In this appeal we concern ourselves with four counts. (1) Count II was based directly on the March 29, 1965, contract. (2) Count III was based on the surety's contract. (3) Count IV was based on the two letters ("certifications") that Van Heusen received from Varco. This count rests on the theory that these certifications constitute warranties, which relieve Van Heusen's original architect of the responsibility for designing the steel. (4) Count V sounds in fraud and deceit. The plaintiff contends that at the time Varco entered into the contract with the Boards it had no intention of complying with the contract specifications.
The directed verdict against the Boards on Counts II and III were entered because the Boards had failed to adduce any evidence showing that they had been damaged by the alleged failure of the defendants to complete the contract according to specifications.
The directed verdict against the Boards and Van Heusen on Count IV was entered apparently because the district court felt that there was no evidence that the certifications had been given for any consideration and because it did not appear to the district court that the certifications gave the plaintiffs any rights which they did not have under the main contract. The directed verdicts against the Boards and Van Heusen on Count V were entered because the district court found no evidence of any fraudulent intention on the part of the defendants and because the claims had expired under the statute of limitations.
The only issue that went to the jury with which this appeal is concerned 3 was whether Van Heusen, as a third-party beneficiary to the March 29 contract between the Boards and Varco, had suffered any damages as a result of the failure of the defendants to comply with
contract provisions. On this appeal, Van Heusen contends that the trial court erred in requiring, as a condition to recovery, that the jury find that Van Heusen was a third-party beneficiary under the March 29 contract. Van Heusen argues that, by virtue of its agreements indemnifying the Boards for any expenses related to this matter and for its payment of the full cost of repair, it was subrogated to the Board's position with respect to the defendants. In the alternative, Van Heusen contends that it has standing to sue on the ground that it is the assignee of the Board's causes of action against the defendants, and that simply as the lessee of the factories it has standing to sue. The appellants further contend that even if no damages were proved by the Boards, their right to proceed for nominal damages was erroneously limited by the directed verdicts against them on Counts II and III. Van Heusen asserts that its position was jeopardized when the Boards were removed from the case. The Boards and Van Heusen contend that the directed verdicts on Count IV were erroneous, because consideration is unnecessary under the relevant law and because the certificates indicate that Varco was assuming or had assumed responsibilities with respect to the design of the factories that, according to the original contract, were to be fulfilled by Van Heusen's architect, Holman. Finally, the Boards and Van Heusen argue that there was sufficient evidence of fraudulent intention and of concealment of the fraud to send Count V to the jury.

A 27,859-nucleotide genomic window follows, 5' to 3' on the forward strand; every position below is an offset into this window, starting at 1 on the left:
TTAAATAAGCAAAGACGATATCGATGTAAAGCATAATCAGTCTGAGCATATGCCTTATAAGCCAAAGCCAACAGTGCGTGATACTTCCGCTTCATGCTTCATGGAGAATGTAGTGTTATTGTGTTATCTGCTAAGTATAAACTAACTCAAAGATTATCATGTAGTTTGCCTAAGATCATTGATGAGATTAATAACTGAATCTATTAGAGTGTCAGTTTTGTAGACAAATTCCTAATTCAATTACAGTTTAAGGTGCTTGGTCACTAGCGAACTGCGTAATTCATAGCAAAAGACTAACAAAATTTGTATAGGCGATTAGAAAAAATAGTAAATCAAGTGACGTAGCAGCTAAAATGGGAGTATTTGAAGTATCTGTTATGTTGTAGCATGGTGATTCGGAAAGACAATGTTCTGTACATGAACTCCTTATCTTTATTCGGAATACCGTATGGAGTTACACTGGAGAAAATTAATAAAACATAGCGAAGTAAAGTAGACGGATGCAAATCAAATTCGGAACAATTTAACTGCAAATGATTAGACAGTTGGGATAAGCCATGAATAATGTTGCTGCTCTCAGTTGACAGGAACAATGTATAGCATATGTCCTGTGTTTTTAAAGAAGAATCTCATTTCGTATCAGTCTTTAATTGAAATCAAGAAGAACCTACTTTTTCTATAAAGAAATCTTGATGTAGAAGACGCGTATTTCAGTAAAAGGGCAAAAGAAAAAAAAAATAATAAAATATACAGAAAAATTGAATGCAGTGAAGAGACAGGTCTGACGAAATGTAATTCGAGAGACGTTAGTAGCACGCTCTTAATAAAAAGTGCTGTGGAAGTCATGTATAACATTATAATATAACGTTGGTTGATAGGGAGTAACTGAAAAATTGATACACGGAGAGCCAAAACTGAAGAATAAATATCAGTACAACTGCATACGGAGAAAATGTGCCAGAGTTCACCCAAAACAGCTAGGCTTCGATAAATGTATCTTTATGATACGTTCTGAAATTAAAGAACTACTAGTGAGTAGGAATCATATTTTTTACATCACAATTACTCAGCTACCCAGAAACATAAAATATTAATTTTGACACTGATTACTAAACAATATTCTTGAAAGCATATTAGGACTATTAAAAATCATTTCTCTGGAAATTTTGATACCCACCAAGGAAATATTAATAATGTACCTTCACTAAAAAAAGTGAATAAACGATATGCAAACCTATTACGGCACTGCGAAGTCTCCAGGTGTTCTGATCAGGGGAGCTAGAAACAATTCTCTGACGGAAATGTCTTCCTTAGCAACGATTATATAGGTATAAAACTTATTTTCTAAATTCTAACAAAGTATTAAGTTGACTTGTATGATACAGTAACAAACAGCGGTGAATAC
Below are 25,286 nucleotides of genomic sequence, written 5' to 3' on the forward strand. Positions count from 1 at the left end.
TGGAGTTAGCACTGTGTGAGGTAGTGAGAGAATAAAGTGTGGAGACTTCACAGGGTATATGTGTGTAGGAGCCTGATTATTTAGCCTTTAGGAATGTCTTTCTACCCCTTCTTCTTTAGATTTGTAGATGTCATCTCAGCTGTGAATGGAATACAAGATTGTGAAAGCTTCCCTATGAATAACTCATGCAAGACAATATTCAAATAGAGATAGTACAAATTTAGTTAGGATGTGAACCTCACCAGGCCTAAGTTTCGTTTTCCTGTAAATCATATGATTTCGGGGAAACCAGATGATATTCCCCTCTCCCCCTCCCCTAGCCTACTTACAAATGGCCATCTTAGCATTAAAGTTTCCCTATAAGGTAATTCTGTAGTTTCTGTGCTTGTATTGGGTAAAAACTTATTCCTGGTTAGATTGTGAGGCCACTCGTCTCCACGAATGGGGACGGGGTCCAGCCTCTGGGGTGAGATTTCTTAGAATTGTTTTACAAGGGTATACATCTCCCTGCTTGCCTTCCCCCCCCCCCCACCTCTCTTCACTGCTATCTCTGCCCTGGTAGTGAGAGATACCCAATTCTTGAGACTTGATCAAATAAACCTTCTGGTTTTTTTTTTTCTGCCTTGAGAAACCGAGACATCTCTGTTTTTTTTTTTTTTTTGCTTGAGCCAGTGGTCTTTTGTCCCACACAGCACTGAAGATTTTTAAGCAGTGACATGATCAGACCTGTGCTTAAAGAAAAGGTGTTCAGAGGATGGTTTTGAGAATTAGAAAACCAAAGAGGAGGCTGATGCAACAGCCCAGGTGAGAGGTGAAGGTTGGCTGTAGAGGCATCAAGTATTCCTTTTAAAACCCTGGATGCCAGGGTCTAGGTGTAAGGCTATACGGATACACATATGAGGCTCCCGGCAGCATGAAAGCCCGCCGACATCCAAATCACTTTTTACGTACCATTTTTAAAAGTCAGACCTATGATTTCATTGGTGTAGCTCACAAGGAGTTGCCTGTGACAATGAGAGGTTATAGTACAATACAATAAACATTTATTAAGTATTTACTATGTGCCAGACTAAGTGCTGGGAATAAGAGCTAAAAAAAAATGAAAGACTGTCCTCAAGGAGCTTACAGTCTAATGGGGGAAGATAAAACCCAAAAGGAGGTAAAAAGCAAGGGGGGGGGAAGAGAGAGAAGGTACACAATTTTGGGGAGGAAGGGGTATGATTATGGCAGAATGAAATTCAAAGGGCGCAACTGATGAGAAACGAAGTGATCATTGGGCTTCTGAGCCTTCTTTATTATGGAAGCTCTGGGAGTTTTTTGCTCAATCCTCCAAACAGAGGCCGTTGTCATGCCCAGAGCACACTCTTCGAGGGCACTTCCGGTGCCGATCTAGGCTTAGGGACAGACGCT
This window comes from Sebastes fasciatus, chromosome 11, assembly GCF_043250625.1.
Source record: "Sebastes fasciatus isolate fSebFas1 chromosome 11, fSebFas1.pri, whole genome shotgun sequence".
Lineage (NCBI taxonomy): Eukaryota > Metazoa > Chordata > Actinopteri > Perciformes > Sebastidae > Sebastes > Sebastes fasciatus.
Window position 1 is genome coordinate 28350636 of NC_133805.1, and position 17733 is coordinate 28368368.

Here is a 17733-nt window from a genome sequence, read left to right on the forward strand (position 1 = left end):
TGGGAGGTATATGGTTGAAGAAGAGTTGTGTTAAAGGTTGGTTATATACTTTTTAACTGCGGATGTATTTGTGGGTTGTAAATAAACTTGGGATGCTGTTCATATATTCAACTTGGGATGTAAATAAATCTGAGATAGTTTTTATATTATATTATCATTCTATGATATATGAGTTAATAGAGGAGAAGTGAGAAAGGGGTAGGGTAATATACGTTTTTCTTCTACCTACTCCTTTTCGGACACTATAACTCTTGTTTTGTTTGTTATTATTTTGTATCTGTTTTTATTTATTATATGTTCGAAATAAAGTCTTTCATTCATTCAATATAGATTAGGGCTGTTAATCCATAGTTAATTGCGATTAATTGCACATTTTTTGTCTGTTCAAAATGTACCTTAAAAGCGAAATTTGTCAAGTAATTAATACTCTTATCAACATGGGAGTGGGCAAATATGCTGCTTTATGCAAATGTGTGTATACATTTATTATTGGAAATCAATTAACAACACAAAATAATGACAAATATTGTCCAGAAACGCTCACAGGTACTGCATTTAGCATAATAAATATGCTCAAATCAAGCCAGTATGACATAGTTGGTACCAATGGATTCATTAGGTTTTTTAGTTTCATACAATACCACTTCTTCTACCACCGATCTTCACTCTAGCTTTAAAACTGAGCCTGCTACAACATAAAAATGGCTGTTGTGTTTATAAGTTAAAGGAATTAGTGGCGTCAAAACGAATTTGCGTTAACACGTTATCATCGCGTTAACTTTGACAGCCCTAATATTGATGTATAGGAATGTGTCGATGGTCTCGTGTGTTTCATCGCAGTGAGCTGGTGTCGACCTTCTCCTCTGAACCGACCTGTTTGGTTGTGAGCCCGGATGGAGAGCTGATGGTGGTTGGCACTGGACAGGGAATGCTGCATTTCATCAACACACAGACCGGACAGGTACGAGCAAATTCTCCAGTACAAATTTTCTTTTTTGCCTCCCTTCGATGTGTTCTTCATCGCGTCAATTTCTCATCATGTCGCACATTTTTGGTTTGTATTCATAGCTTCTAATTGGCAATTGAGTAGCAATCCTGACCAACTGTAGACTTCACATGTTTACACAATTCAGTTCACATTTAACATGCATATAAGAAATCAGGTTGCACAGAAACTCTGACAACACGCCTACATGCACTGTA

In view of Van Heusen's having put the factories in an acceptable condition, the Boards suffered no monetary loss from the defendants' alleged faulty construction of the two factories. Since the Boards spent nothing for the repair work, they cannot recover damages against these defendants based upon the cost of repairing the structures.
The Boards' contention that they were entitled to a judgment awarding them nominal damages, if in fact a contract to which they were a party had been breached, does not persuade us to reverse the directed verdict. To be sure, Alabama courts have often remarked that a party to a contract that has been breached may be awarded nominal damages. See, e. g., Treadwell v. Tillis, 1896, 108 Ala. 262, 18 So. 886; Gooden v. Moses, 1893, 99 Ala. 230, 13 So. 765, 767. But the Alabama courts have been equally clear that the failure to award nominal damages cannot be the basis of a reversal unless the plaintiff, along with the recovery of nominal damages, would be awarded the costs of litigation from the losing defendant. See Coker v. Louisville & N. R. Co., 1944, 245 Ala. 545, 18 So.2d 84; Blackburn v. Alabama Great Southern R. Co., 1905, 143 Ala. 346, 39 So. 345, 346; New Orleans, M. & T.R.R. v. Southern & Atlantic Tel. Co., 1875, 53 Ala. 211, 221-22. The court in Blackburn observed that "nominal damages are not compensatory, and the refusal to award them deprives the party entitled to them of no property right." 39 So. at 346. Van Heusen has indemnified the Boards for all expenses of litigation. There is, therefore, no interest which could be vindicated by the award of nominal damages in favor of the Boards. 4 We...